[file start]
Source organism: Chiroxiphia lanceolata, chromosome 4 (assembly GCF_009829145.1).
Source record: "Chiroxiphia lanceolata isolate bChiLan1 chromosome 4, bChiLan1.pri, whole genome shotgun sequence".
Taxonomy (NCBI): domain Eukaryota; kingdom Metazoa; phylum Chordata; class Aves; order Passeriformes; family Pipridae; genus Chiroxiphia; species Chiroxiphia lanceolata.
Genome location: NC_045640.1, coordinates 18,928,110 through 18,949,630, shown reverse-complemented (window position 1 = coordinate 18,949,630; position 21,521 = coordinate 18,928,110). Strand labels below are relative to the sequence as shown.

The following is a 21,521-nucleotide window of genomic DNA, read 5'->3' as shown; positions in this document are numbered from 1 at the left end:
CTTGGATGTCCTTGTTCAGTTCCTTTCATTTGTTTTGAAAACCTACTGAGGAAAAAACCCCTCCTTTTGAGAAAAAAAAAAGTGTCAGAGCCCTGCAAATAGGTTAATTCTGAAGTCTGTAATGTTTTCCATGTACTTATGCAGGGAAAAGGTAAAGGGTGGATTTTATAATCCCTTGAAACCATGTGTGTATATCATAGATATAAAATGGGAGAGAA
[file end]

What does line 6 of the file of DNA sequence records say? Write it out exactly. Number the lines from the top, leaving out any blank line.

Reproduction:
CTTGGATGTCCTTGTTCAGTTCCTTTCATTTGTTTTGAAAACCTACTGAGGAAAAAACCCCTCCTTTTGAGAAAAAAAAAAGTGTCAGAGCCCTGCAAATAGGTTAATTCTGAAGTCTGTAATGTTTTCCATGTACTTATGCAGGGAAAAGGTAAAGGGTGGATTTTATAATCCCTTGAAACCATGTGTGTATATCATAGATATAAAATGGGAGAGAA